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March 2015


How to Become a Bounty Hunter

Archive for March 6th, 2015

Weekend Series on Law Enforcement: How the FBI and CIA Secretly Sheltered Nazi War Criminals


Ooops!! Feds Screws Up; Didn’t Have Court Stenographer in Brooklyn Courtroom During Verdict of Convicted al Qaeda Terrorist

By Allan Lengel

A source tells The New York Daily News:

“I have never heard anything like this happening before — ever.”

John Marzulli of the Daily News writes that the court may have to be a do-over of the verdict in the federal Brooklyn trial of convicted Al Qaeda terrorist Abid Naseer.

Apparently the problem was there was no stenographer in the courtroom when the guilty verdict was read Wednesday for Naseer on three counts of conspiring to provide material support to a terrorist organization and to build a bomb to attack a shopping center in Manchester, England.

About 100 people were in the courtroom at the time including federal agents, lawyers and reporters.

As a result of the oversight, a second verdict might be necessary, The Daily News reports.

Possibilities include getting affidavits from courtroom witnesses or reassembling the jury and having the verdict read again.


Why FBI Must Do More to Protect Whistleblowers from Discipline

By Michael German
Defense One

There seems to be a growing consensus that protecting intelligence community whistleblowers is important to national security. More needs to be done to protect them.

During his 2013 nomination hearing to be FBI director, James Comey called whistleblowers “a critical element of a functioning democracy” and vowed to protect them from reprisals. He said that “folks have to feel free to raise their concerns, and if they are not addressed up their chain-of-command, to take them to an appropriate place.”

This might sound comforting to an FBI agent considering reporting internal waste, fraud or mismanagement. The problem is that any FBI employee taking Comey’s advice would find themselves stripped of the meager protections offered through Justice Department regulations governing FBI whistleblowers. Most people who see a problem on the job naturally report it first to their own supervisor. But the regulation only protects disclosures made to a handful of high-ranking officials and not those made to direct supervisors in the employees’ chain-of-command. So, the regulation serves more as a trap for would-be whistleblowers rather than a shield against retaliation.

It has a real chilling effect. The Justice Department dismisses a significant portion of FBI whistleblower claims because they are reported to the wrong person, according to the Government Accountability Office. The FBI is the only federal agency that doesn’t protect chain-of-command whistleblower reports to supervisors.

But don’t think those correctly navigating the Justice Department’s regulatory requirements have an easy path. FBIwhistleblower cases are adjudicated in an internal Justice Department process that is exempted from judicial review. The Justice Department argues that allowing FBI whistleblowers to go to court would risk exposing sensitive national security information.

To read more click here. 

Long Standoff with Republicans Ends with President Obama Signing Homeland Security Bill

By Steve Neavling

The long standoff between Republicans and President Obama ended with a fully funded Homeland Security bill that prevents a partial shutdown.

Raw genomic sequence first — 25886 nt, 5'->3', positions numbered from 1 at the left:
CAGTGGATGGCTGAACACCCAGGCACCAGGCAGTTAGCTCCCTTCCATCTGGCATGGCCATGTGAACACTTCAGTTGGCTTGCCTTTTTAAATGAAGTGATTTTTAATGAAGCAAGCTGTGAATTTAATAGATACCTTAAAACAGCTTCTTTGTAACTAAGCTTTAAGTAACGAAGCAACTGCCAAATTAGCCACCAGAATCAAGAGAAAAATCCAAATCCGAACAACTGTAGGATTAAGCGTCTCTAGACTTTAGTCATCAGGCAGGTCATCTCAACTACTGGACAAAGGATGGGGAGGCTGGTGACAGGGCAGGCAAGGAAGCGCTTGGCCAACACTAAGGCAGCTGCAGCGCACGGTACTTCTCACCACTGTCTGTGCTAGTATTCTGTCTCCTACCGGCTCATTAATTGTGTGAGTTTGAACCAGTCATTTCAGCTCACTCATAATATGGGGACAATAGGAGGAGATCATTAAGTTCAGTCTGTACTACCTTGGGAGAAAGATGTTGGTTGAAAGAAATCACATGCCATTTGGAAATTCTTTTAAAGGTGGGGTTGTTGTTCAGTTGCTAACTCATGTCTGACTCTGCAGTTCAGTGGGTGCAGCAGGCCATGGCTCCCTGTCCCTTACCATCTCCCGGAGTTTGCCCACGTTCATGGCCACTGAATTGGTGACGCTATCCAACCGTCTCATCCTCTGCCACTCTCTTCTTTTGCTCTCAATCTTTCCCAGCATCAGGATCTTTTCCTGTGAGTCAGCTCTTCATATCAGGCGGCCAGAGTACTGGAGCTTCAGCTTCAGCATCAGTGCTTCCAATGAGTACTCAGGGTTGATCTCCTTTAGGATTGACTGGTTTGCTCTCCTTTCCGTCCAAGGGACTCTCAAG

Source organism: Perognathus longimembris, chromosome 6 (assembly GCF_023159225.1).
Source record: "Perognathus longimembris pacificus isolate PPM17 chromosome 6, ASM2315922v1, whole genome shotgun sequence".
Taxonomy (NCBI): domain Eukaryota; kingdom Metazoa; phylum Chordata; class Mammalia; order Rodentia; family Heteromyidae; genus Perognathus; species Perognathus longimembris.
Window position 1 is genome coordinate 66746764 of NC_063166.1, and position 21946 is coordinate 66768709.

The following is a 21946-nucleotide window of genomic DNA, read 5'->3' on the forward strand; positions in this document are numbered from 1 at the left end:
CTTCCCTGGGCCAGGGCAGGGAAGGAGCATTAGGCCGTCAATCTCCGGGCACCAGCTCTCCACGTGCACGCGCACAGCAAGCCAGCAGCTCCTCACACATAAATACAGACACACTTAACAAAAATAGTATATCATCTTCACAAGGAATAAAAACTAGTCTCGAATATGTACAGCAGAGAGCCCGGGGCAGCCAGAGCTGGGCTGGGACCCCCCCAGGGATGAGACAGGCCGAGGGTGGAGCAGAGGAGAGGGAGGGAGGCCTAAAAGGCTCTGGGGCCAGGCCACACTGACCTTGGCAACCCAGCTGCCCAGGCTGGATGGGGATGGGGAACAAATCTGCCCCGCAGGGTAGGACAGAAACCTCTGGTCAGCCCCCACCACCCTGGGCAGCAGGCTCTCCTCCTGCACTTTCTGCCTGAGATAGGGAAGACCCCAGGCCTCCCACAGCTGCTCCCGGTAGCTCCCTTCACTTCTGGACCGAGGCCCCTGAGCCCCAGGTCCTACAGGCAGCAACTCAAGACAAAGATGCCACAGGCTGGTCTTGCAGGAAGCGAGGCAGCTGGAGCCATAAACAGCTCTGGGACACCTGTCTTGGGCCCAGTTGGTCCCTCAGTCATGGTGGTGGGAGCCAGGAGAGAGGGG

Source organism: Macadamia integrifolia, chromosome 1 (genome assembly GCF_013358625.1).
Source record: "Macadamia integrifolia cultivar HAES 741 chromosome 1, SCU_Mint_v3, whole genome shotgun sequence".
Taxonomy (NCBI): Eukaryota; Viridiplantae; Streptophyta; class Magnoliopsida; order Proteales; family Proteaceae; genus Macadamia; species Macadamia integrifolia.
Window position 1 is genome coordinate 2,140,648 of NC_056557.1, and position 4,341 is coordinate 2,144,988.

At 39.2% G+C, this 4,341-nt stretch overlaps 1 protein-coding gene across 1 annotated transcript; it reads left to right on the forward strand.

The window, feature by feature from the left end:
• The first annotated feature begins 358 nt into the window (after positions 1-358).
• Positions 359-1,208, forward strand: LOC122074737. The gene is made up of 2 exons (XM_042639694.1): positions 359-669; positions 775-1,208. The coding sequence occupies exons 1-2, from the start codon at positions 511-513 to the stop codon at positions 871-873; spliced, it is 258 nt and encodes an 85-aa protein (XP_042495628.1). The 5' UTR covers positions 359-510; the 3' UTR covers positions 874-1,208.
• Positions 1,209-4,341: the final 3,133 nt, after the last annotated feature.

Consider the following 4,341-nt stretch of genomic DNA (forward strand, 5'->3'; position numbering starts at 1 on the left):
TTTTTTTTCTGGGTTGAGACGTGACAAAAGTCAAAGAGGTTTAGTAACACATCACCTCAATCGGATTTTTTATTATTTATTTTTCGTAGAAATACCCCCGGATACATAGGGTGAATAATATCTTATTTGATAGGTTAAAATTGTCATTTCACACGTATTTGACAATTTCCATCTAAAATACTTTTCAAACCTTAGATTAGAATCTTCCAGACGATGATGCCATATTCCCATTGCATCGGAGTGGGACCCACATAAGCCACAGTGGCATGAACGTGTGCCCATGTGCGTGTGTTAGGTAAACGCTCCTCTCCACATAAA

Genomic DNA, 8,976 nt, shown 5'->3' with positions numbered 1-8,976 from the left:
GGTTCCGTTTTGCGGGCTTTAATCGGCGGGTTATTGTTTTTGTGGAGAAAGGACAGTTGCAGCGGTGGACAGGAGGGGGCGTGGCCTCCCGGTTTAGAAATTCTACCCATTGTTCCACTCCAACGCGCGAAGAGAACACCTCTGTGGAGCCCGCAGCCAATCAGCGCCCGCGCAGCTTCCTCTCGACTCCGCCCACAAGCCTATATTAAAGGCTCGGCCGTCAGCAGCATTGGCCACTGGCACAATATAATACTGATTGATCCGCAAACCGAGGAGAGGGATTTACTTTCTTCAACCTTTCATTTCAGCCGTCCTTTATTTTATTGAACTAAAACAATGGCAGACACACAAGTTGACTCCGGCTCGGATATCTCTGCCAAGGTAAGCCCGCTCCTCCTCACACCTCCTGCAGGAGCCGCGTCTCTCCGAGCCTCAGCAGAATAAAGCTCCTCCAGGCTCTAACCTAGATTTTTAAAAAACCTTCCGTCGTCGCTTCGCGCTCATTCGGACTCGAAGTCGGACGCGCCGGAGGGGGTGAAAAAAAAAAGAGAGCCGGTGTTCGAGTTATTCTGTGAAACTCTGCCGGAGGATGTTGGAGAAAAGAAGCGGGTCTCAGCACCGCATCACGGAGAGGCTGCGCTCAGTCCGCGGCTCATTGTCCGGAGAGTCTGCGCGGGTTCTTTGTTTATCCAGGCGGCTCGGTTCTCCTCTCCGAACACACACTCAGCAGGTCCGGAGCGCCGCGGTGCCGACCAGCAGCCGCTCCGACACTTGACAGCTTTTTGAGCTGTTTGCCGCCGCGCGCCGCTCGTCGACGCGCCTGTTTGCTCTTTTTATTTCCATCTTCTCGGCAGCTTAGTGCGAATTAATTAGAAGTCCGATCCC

The USA Today reports that the president signed the Homeland Security funding bill Wednesday after Republicans couldn’t come up with the votes to pass an alternative measure.

Republicans had hoped to end Obama’s executive action on providing more leniency for some immigrants in the country illegally.

“I want to thank members of Congress for getting us a bill that will ensure that we can continue to fund he extraordinary work of our men and women at the Department Homeland Security,” Obama said. “They keep us safe every single day and we want to make sure that they’ve got the resources and support they need to do the job.”

Secret Service Agent, Deputy Assaulted While Investigating Threatening Tweets about President

Ronald E. Skelton

By Steve Neavling

A Secret Service agent and sheriff’s deputy were allegedly assaulted while investigating threatening tweets against President Obama. reports that a 19-year-old Clark County, Ohio, man was arrested at his home after being alerted to online threats against Obama, police and other politicians.

When the deputy and agent approached Ronald E. Skelton II, on his driveway, Skelton allegedly became “belligerent” and defiant, making antigovernment comments. He is accused of punching a detective and agent in the head, causing serious injury, while they tried to check him for weapons.

They wrestled Skelton to the ground and arrested him.

Other Stories of Interest


FBI to Open Office in North Dakota’s Oil Country As Crime Increases

By Steve Neavling

The boost in oil production in North Dakota has brought a lot of wealth – and crime – to the state.

The FBI is responding to an uptick in crime by opening an office in the state’s oil country, The Hill reports.

The bureau plans to fully staff the Willinston office later this year.

The office will be a “resident agency” of the FBI’s Minneapolis division.

“The office in Williston is a welcomed addition to our presence in North Dakota,” Richard Thornton, special agent in charge of the Minneapolis division that oversees the Williston office, said in a statement.

“The opening of this office is in response to the unprecedented growth in population and economic activity associated with the oil exploration and production in the Bakken region and the corresponding increase in criminal activity,” he said. “The FBI will be in a better position to effectively address these issues in this region of North Dakota through this new office.”